I was trying your aperture tutorial and got as far as trying to set my white balance and ISO to auto. My camera (Nikon D60) would not let me set the ISO to auto in the A setting. The lens I have on my camera is 18-55 mm, if that makes a difference. So needless to say my pictures did not look like yours at all…mine were super dark. Any suggestions??

  71. Fionna says:

    I just stumbled upon this through a friend’s pin on Pinterest. I think it’s great what you are doing. I am just beginning to become more familiar with my camera and am looking forward to reading more so that I can become a better photographer. I hope you get your dream camera but it looks as though you are doing great with what you have.

  72. Courtney says:

    🙁 I didnt get the same results with changing the F stop. I have a Canon Powershot S3 and my F stop goes from 3.5 to 8.0. They just got blurrier the closer I got to 8.0. Maybe the last one was darker. :/

    • Aimee says:

      Courtney, It sounds like you had correct results with your FStop. The higher you go, the less light will be coming in, resulting in a darker image. If your subject was in a darkish location, your camera may have had trouble adjusting your shutter speed causing the blurriness. How high was your ISO!?! In order to see a obvious example of a blurred background you will need to use a prime lens. I hope that helps!!? XO, Aimee

  73. ashley says:

    Holy cow! I found your kitchen redo on pinterest. (Incredible!!) Then I noticed “photo” here on your blog! I can’t wait til daylight and some kid-free time to try this out! I also have the D90 and have so badly been wanting to get out of auto so I’ll have less ‘lucky’ shots and more awesome shots! 🙂 I am even more excited that you also have a D90!! Some of my delay was just figuring out which button/menu/sub-dial did what I want it to do.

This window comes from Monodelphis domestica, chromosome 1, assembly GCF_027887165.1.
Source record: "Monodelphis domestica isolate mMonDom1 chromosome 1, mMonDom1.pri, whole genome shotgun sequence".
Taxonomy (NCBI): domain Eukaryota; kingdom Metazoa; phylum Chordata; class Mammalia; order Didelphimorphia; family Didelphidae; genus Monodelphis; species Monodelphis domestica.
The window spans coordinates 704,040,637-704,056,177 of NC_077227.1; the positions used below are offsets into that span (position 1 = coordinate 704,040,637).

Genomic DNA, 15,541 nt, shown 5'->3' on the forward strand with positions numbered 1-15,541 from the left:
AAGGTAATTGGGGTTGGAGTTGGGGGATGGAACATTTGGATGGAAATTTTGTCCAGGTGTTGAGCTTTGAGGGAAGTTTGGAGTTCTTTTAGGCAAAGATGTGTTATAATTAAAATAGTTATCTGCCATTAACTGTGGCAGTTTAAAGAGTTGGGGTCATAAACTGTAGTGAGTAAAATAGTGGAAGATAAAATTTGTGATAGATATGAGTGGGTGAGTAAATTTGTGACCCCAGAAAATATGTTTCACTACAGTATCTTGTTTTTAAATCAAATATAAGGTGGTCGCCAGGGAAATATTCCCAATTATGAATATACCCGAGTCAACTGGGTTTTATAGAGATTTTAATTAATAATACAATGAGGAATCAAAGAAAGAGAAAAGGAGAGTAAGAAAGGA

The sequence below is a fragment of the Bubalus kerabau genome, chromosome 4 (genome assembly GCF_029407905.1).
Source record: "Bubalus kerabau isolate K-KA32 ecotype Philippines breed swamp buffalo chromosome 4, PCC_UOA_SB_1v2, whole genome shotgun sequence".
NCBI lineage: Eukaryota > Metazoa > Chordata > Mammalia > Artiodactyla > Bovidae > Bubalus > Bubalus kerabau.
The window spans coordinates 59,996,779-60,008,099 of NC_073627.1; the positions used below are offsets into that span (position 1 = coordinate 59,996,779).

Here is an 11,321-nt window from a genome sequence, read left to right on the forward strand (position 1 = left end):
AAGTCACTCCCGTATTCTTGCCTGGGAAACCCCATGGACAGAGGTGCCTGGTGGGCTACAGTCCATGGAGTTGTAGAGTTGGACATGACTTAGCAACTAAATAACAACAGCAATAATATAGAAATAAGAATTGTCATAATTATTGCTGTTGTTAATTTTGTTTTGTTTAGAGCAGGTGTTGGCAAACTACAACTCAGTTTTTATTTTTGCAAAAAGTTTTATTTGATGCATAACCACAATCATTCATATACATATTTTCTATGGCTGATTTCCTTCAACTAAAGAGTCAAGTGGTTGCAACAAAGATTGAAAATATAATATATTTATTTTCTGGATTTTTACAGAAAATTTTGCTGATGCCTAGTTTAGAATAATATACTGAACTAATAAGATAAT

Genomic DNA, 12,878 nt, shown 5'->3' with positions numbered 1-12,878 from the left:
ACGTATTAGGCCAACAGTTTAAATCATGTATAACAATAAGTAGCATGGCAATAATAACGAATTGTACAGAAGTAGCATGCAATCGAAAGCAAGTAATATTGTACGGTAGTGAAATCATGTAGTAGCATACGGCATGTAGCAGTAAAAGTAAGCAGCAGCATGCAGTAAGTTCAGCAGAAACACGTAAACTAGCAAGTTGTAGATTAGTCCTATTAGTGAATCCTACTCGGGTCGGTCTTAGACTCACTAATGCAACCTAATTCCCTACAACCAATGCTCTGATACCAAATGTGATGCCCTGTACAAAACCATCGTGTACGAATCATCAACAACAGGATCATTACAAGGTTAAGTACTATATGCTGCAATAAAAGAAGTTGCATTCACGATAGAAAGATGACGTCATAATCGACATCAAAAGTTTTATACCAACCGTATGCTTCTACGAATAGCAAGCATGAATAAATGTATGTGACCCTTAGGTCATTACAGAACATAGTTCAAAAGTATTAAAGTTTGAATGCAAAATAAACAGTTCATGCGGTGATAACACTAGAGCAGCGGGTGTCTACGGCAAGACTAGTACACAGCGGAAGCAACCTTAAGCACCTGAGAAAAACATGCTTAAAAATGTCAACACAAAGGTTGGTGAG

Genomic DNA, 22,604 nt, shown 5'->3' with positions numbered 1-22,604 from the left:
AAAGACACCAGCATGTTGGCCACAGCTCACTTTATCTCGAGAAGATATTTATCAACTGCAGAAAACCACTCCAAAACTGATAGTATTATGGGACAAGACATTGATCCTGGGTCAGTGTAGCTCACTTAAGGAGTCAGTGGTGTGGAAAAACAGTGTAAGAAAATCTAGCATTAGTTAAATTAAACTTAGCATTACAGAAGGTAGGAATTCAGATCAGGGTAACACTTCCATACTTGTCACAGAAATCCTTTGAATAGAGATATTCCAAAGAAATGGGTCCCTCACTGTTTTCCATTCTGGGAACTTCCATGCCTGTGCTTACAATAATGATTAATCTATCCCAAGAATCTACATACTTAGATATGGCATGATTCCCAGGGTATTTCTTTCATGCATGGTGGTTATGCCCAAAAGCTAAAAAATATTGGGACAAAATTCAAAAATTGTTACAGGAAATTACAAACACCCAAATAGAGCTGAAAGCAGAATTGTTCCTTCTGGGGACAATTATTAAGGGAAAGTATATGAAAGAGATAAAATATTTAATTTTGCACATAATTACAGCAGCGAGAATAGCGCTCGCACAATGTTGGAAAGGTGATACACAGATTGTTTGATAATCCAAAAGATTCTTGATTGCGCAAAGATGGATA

I’m so excited to have found this!

  74. BGY says:

    I just found your site via Pinterest, and am very excited! I got a Nikon D5100 in the spring, but until now have mostly been using it on Auto because it is a little intimidating. I tried this tutorial today, but I can’t figure out how to get my ISO on Auto (that doesn’t seem to be an option). My lens in the Nikkor 18-55mm and the Aperature only goes from f3.5-f36. Any help would be appreciated! Looking forward to learning a lot more from you, even though I’m 6 months behind!

  75. JBsagar says:

    Hi Amiee

    Your blog is really nice…thanks for sharing all this..could you help me buy a new lense? I have a D90, bought it with kit lenses. I would like to buy a lense which is good for taking close ups/portraits..Please suggest

  76. Jessica says:

    Hi! I just found your site through Pinterest {what can’t you find on there these days!}. Thank you so much for putting this together. I’ve been taking photographs with my DSLR for 2.5 years, but have never gotten the nerve to move away from Auto settings – successfully that is!